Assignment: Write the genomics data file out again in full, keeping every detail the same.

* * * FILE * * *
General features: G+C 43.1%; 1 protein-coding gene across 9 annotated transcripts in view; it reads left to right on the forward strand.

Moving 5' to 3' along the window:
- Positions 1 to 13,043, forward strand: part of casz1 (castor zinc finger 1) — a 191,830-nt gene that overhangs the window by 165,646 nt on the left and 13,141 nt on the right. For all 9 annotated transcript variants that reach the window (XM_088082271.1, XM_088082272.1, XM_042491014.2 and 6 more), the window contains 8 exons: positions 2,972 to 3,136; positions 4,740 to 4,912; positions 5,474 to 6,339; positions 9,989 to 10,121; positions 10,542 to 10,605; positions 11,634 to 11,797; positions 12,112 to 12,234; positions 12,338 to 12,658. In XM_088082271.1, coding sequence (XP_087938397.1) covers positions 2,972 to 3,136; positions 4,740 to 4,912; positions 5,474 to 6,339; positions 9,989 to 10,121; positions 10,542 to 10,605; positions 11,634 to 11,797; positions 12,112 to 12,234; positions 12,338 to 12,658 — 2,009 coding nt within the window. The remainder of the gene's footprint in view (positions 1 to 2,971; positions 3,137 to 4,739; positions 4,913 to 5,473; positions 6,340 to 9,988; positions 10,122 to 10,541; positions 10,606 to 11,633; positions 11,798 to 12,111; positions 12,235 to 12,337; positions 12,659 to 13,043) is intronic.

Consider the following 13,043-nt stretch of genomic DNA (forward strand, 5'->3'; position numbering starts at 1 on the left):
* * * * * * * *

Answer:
General features: G+C 43.1%; 1 protein-coding gene across 9 annotated transcripts in view; it reads left to right on the forward strand.

Moving 5' to 3' along the window:
- Positions 1 to 13,043, forward strand: part of casz1 (castor zinc finger 1) — a 191,830-nt gene that overhangs the window by 165,646 nt on the left and 13,141 nt on the right. For all 9 annotated transcript variants that reach the window (XM_088082271.1, XM_088082272.1, XM_042491014.2 and 6 more), the window contains 8 exons: positions 2,972 to 3,136; positions 4,740 to 4,912; positions 5,474 to 6,339; positions 9,989 to 10,121; positions 10,542 to 10,605; positions 11,634 to 11,797; positions 12,112 to 12,234; positions 12,338 to 12,658. In XM_088082271.1, coding sequence (XP_087938397.1) covers positions 2,972 to 3,136; positions 4,740 to 4,912; positions 5,474 to 6,339; positions 9,989 to 10,121; positions 10,542 to 10,605; positions 11,634 to 11,797; positions 12,112 to 12,234; positions 12,338 to 12,658 — 2,009 coding nt within the window. The remainder of the gene's footprint in view (positions 1 to 2,971; positions 3,137 to 4,739; positions 4,913 to 5,473; positions 6,340 to 9,988; positions 10,122 to 10,541; positions 10,606 to 11,633; positions 11,798 to 12,111; positions 12,235 to 12,337; positions 12,659 to 13,043) is intronic.

Consider the following 13,043-nt stretch of genomic DNA (forward strand, 5'->3'; position numbering starts at 1 on the left):